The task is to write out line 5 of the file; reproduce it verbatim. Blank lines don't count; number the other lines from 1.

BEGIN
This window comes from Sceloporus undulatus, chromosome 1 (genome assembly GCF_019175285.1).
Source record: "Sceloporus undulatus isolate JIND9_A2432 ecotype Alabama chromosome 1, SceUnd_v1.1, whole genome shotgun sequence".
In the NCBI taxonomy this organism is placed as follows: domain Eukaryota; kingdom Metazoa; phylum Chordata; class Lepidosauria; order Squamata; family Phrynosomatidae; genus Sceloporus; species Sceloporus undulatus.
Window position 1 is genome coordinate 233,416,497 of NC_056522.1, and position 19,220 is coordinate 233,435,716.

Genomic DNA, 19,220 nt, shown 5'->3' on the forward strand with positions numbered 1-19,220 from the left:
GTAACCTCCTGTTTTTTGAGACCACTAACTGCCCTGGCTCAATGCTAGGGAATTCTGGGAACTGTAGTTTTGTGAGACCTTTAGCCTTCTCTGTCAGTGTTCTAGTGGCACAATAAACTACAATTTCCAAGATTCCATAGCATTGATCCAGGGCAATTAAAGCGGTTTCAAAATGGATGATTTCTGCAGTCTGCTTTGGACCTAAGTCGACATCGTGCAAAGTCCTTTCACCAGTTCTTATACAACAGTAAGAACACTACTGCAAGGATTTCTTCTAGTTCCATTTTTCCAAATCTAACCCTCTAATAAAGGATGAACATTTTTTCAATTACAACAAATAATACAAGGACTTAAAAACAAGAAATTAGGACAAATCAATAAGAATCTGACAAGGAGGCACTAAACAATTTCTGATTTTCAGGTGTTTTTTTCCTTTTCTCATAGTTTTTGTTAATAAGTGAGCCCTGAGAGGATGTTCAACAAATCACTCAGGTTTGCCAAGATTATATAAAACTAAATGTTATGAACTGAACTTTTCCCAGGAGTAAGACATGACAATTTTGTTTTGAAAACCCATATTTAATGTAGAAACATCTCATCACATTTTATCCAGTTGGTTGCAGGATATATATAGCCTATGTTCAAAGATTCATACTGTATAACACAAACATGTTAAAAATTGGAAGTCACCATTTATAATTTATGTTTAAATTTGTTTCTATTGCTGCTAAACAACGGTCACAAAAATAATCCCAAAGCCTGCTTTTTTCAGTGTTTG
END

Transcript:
Genomic DNA, 19,220 nt, shown 5'->3' on the forward strand with positions numbered 1-19,220 from the left: